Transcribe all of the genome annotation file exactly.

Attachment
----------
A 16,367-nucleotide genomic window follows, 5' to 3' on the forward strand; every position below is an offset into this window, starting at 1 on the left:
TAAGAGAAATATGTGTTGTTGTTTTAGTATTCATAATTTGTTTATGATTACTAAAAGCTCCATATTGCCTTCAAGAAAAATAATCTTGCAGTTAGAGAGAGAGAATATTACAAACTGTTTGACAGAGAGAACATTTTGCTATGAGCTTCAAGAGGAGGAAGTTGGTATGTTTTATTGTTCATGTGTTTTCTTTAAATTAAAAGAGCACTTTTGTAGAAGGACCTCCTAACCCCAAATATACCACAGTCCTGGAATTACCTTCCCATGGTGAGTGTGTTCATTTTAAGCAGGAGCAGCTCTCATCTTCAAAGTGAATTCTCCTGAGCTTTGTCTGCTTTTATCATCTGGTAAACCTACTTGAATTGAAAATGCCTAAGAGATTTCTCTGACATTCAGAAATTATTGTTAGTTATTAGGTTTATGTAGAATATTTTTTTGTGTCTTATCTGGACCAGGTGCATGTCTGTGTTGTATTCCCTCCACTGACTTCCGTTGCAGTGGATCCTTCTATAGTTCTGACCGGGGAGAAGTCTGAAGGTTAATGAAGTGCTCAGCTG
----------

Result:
A 16,367-nucleotide genomic window follows, 5' to 3' on the forward strand; every position below is an offset into this window, starting at 1 on the left:
TAAGAGAAATATGTGTTGTTGTTTTAGTATTCATAATTTGTTTATGATTACTAAAAGCTCCATATTGCCTTCAAGAAAAATAATCTTGCAGTTAGAGAGAGAGAATATTACAAACTGTTTGACAGAGAGAACATTTTGCTATGAGCTTCAAGAGGAGGAAGTTGGTATGTTTTATTGTTCATGTGTTTTCTTTAAATTAAAAGAGCACTTTTGTAGAAGGACCTCCTAACCCCAAATATACCACAGTCCTGGAATTACCTTCCCATGGTGAGTGTGTTCATTTTAAGCAGGAGCAGCTCTCATCTTCAAAGTGAATTCTCCTGAGCTTTGTCTGCTTTTATCATCTGGTAAACCTACTTGAATTGAAAATGCCTAAGAGATTTCTCTGACATTCAGAAATTATTGTTAGTTATTAGGTTTATGTAGAATATTTTTTTGTGTCTTATCTGGACCAGGTGCATGTCTGTGTTGTATTCCCTCCACTGACTTCCGTTGCAGTGGATCCTTCTATAGTTCTGACCGGGGAGAAGTCTGAAGGTTAATGAAGTGCTCAGCTG